Job’s ordeal was an extreme test of faith.  The best man on earth (according to God Himself) suffered the worst calamity.  Sooner or later we all find ourselves in a position “somewhat” like Job’s. Our world seems to crumble. Nothing makes sense any more. I admit I’ve gone through some stuff in life; God seemed distant and silent. During these times of great crises, we are put on trial. 

The book of Job records every step in the trial process with unflinching honesty.  Job’s life stands as an example to every person who must go through great suffering.  But, God is faithful, and you will receive double for your trouble.

In my study of Job’s account, I also learned that, like Job, we have a tendency to believe that we shouldn’t go through anything simply because we’re God’s servants, living a Christian lifestyle, doing all the right things, and that we have a right to complain (3:20-26). Consequently, when troubles come our way, first we express despair. In our despair we wish we were never born.

Secondly, like Job, we are apt to defend ourselves against the opinions and often misguided counsel of others. We feel we don’t deserve to suffer…or the trials and troubles we’re experiencing are incompatible based on our good service rendered.  Our emotional state becomes so unstable that we feel we must continue to defend our cause, and we even get an attitude.  We feel that God has betrayed us, and even the people that we considered our friends. What makes the situation more frustrating is when family and friends are convinced that we are guilty of “something” and that God is punishing us.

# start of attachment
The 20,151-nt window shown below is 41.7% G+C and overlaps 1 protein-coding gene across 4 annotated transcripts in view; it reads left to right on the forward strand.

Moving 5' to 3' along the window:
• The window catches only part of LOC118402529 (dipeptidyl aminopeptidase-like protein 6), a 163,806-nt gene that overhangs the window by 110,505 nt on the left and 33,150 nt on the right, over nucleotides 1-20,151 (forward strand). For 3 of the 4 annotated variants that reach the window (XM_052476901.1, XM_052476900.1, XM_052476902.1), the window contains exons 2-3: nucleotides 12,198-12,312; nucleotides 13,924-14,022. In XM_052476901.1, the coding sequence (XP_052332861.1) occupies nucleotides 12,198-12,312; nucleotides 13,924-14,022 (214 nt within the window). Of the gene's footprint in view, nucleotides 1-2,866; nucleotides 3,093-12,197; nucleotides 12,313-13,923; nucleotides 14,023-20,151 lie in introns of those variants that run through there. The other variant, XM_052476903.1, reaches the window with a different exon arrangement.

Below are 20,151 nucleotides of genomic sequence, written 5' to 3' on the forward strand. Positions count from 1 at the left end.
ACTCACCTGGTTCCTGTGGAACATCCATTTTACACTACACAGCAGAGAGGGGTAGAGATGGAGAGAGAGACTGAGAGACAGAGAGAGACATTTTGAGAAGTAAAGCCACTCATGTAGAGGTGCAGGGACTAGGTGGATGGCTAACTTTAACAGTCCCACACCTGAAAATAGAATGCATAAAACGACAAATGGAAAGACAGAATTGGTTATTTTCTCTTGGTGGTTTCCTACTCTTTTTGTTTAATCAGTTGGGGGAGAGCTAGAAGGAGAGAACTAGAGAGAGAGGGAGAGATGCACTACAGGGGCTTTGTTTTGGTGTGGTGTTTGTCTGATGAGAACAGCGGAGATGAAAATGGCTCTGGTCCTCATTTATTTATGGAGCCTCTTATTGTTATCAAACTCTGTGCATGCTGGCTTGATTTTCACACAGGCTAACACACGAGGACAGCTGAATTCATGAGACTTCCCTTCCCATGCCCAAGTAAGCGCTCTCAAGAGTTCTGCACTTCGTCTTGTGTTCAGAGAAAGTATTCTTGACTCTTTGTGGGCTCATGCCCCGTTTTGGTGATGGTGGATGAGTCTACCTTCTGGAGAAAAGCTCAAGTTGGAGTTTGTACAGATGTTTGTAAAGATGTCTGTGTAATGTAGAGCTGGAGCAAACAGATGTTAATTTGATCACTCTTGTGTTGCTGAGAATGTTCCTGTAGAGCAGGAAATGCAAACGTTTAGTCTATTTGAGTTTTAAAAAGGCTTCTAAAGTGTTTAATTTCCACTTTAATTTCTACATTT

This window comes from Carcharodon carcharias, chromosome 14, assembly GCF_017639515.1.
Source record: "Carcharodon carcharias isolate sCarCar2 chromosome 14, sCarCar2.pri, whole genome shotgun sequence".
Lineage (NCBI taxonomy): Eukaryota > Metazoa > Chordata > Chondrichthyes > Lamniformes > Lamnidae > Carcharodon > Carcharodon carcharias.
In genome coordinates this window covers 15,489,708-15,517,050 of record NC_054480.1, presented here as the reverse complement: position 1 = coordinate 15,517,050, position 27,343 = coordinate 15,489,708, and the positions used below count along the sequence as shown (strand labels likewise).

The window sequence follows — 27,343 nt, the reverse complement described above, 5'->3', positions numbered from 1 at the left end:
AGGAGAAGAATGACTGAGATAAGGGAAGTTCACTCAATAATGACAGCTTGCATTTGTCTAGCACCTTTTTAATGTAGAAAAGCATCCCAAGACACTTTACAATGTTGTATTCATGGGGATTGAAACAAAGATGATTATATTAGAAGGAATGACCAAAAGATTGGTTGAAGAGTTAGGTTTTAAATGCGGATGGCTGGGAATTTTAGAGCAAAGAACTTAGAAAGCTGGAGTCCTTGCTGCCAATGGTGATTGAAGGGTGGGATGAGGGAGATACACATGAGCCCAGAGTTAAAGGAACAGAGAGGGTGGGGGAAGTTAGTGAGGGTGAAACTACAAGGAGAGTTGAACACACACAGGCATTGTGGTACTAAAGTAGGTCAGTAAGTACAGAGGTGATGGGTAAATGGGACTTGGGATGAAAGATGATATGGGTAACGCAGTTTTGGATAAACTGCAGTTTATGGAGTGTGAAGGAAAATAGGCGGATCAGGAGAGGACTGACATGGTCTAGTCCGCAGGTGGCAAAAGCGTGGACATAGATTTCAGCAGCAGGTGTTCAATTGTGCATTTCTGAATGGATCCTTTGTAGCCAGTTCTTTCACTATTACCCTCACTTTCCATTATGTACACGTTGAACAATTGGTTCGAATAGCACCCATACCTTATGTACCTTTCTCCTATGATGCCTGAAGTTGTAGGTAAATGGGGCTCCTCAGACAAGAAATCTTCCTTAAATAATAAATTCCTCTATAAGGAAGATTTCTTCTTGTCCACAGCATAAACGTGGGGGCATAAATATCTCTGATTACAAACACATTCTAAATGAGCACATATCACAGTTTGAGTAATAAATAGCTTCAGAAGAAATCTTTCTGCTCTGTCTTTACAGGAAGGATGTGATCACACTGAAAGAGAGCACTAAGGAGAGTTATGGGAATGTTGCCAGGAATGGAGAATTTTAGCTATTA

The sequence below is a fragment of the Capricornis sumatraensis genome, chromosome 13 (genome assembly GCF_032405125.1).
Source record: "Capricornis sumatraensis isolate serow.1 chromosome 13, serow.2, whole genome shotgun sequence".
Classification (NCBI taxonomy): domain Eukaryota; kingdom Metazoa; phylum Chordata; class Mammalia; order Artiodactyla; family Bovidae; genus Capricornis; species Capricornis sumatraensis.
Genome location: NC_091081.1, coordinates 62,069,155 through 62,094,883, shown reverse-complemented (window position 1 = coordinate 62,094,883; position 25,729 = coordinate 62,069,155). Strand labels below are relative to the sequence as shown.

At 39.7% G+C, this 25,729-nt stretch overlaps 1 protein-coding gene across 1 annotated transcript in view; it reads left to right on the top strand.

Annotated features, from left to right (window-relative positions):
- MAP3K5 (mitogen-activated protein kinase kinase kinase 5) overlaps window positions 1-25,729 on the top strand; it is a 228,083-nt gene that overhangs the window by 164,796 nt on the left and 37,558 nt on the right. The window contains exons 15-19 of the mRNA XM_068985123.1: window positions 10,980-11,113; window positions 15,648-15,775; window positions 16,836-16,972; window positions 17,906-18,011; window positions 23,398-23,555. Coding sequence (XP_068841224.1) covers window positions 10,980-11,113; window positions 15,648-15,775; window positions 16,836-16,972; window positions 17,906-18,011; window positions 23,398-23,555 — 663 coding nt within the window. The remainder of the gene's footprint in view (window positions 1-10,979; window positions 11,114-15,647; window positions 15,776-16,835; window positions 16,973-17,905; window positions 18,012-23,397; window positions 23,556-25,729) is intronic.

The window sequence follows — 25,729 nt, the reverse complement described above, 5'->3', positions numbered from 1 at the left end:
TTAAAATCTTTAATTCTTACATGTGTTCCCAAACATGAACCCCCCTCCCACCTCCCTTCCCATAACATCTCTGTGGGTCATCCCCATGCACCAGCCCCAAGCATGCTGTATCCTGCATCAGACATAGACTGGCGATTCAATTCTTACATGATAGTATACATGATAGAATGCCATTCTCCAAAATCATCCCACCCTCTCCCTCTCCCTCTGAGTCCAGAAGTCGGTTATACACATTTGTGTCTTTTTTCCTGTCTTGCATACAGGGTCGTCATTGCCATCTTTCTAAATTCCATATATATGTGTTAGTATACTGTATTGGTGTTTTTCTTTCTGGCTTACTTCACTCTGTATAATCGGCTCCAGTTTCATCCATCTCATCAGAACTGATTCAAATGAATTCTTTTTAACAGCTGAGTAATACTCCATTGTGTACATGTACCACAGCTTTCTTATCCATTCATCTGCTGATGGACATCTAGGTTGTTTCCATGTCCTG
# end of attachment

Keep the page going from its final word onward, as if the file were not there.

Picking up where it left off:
Finally, someone like Elihu comes on the scene to put things in proper perspective—I call it God’s perspective.  Elihu recognizes Job’s arrogance and bitterness. Elihu has no agenda other than to speak the truth from God’s perspective. He basically tells Job that God is sovereign—He does not answer to you, or anyone else. He is God!  He is a just God; He is a great God…consider nature. No one can force God’s hand, or tell Him what to do. Elihu challenges Job’s thinking, to change his attitude and be patient (36:16-21).  This is also noteworthy: Elihu asserts that God uses suffering for good (36:1-15).  Last bit of advice Elihu gives Job is to stand in awe of God and show Him reverence.